martyrdom helped the Jews face persecution without fighting back; it
gave the individual a rationale to sacrifice his life for the community
in the name of God, for the honor of Israel. The idea of martyrdom was
incorporated into the liturgy.
considered killing of the Jews the best way to prove their Christian
devotion, and hatred toward the Jews was an expression of the love for
Christ. German Crusaders started their long march toward the Holy Land
by killing the Jews and looting of their property. In 1096, in the year
of the First Crusade, many Jewish communities were massacred in the
Rhineland and a beautiful prayer" Av Harachamim" (Merciful Father) was
composed by the survivors.
Father of mercies who dwelled on high, in His mighty compassion,
remember those loving, upright and blameless ones, the holy
congregations, who laid down their lives for the sanctification of the
divine name. ...May our God remember them for the good with the other
righteous of the world, and avenge the blood of the people which has
The Duality of
In addition to
the safety net, the Jewish religion provided many other benefits such:
a higher standard of living, higher cultural life, extensive family
life and joy for the children. Most Jews were poor and lived in poverty
six days a week. The Sabbath was not only the day of rest, it was
a day of exaltation when a Jew led a new exulted life, resembling the
life of aristocracy: The scrubbed thoroughly house was spotlessly
clean, the family was dressed in the best clothing, no work. The food
was delicious, and the time to spend on socializing in the synagogue or
at home. On the Sabbath even the poorest beggar felt like a King.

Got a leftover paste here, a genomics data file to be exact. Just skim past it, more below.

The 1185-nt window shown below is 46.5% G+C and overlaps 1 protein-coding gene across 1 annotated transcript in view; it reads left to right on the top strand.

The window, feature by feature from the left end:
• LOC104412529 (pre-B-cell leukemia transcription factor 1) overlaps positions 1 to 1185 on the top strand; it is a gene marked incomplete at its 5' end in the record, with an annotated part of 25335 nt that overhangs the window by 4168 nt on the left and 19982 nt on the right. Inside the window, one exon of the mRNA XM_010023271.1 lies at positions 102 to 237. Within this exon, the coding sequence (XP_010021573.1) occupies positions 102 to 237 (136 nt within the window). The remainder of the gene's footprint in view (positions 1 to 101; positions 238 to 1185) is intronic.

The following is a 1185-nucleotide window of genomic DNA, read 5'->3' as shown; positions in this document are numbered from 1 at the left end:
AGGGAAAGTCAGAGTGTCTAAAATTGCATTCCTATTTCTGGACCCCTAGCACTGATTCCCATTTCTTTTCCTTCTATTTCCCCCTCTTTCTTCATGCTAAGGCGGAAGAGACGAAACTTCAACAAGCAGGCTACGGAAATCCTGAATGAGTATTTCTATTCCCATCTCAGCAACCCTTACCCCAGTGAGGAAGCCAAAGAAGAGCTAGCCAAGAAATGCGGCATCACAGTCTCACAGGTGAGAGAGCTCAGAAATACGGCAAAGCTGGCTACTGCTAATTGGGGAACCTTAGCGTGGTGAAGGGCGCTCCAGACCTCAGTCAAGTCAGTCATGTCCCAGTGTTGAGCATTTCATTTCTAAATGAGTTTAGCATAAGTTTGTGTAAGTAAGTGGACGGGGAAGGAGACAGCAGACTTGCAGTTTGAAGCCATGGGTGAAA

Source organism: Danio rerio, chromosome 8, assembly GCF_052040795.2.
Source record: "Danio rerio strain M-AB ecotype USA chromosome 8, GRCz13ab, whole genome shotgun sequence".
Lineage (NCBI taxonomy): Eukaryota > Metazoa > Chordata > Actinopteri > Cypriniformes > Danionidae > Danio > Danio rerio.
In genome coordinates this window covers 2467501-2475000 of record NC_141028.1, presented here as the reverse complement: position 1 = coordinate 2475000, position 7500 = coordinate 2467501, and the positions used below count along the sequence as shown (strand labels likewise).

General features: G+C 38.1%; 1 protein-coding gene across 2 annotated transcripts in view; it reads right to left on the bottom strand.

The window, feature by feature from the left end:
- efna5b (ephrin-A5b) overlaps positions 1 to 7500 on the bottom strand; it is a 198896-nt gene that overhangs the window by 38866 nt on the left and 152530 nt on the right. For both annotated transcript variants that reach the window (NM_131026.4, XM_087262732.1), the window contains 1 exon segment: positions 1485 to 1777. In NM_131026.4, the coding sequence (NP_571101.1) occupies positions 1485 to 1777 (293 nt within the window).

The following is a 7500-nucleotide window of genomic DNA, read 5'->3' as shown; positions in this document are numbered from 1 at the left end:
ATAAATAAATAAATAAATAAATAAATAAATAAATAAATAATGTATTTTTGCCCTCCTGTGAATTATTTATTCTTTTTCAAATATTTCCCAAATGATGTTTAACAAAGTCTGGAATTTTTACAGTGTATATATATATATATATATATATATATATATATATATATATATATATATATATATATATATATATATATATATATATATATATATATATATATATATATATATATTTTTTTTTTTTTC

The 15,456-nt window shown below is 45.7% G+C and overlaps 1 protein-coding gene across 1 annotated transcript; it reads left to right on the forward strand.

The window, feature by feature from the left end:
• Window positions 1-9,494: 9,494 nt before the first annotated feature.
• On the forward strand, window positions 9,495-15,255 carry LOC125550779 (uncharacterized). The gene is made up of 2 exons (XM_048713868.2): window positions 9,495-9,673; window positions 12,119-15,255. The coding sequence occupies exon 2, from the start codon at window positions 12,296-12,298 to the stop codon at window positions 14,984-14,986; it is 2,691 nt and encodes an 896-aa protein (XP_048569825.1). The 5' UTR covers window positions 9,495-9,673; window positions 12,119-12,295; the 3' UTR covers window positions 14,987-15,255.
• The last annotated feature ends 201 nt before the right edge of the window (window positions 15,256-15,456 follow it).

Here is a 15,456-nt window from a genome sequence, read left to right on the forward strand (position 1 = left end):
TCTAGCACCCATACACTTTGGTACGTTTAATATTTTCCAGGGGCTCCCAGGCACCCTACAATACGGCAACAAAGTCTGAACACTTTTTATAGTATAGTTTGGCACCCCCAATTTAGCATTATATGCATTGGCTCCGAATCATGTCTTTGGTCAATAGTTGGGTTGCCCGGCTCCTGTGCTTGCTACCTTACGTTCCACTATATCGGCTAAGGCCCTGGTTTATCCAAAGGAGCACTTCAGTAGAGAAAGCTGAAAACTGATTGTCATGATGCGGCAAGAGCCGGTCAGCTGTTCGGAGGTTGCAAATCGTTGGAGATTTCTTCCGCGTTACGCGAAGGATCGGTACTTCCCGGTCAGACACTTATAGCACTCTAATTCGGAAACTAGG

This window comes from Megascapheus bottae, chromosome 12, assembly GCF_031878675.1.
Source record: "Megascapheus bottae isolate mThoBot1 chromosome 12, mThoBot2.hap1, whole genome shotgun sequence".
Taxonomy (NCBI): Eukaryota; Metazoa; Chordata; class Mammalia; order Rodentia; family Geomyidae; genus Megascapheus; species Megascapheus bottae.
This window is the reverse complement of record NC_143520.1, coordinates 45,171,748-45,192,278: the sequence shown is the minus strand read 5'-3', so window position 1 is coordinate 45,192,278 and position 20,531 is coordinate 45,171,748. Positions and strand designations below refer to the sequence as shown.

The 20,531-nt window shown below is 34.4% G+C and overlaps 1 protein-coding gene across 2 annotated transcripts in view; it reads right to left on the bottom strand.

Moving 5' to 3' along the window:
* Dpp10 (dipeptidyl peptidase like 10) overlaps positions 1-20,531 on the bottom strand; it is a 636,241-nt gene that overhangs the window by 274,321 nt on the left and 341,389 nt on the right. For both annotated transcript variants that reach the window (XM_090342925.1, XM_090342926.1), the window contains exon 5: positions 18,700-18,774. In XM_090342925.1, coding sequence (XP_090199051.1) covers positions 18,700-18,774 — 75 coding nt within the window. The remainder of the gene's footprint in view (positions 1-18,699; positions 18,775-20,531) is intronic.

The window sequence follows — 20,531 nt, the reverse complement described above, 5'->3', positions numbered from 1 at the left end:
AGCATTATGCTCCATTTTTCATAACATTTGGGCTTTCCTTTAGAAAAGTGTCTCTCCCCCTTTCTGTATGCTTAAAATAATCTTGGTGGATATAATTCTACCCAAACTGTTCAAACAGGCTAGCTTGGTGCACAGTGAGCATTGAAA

One day in the week, the Jew lived like a King. It was a highly
beneficial duality of existence.
effects of religion were felt also a whole week. My
grandfather, for example, had only of fourth grade education is but he
was versed in the psychological and philosophical concepts, expounded
in the Jewish religious writings like in the Ethics of our Fathers (The
Pirkey Avot), which he often quoted verbatim. For example:
Who is a rich
man? - A man that is satisfied with his lot.
Who is a
respected man? A man who respects others.
Who is a learned
to men? A man who learns from others.
Who is in an
esteemed to men? A man who holds others in a highly esteem.
Who is a strong
man? A man who conquers this temper.
How do judge a
man? By his temper, his money and the way he holds the liquor.
was multifaceted. Besides the prayers, it provided pride and
fulfillment for the rich and endless source of joy for the children.
had an assortment of synagogues; first was the “Alte Shil”, the old
synagogue. It was a tall structure that once served as a Turkish
mosque, and had very bad acoustics. Adjacent to the Old Shul was
the Brajte Shul a more modern structure with one big Shul and two small
independent synagogues. The Brajte Shul was the most prestigious
synagogue attended by the richest people. How were the synagogues
supported? Mostly by vanity.
The Jews in the
Shtetl were good businessman that discovered that people with money
were looking for recognition. "Koved" they called it. They
decided to make money for the synagogue by marketing the Koved and let
the market forces determine the value of the recognition.
To be called to the Torah, especially on high holidays was a mark of
recognition and on the last Saturday, before the holidays an
auction was held during the services and the highest bidder got the
most honorable "Aliyas". It is amazing that at prestigious
"Mafter" could catch up to 200 zloty, more than a yearly income of 50
percent of the families of Podhajce.
It is amazing
how much joy and pleasure religion provided to the Jewish
children. Each holiday, and the Jews had many holidays, had a
special flavor for the children.
Passover was a
joyous holiday; most of the children got new suits or new shoes and
helped in baking matzos. The matzo requires making of perforations,
which nowadays are machine made. In our times the perforation
were made by hand using small clock gears. Then came the Seder
with the four questions and later we drunk real wine, not the boiled
syrup from dried grapes used for Saturday's.
Purim was a
joyous holiday, a carnival type holiday. Older children made
themselves masks and proceeded in collecting small change. On
Purim the whole town looked like a ghost town, with many Queens Esters
and Hamans hung in effigies. A Hanukkah, the festival flights, we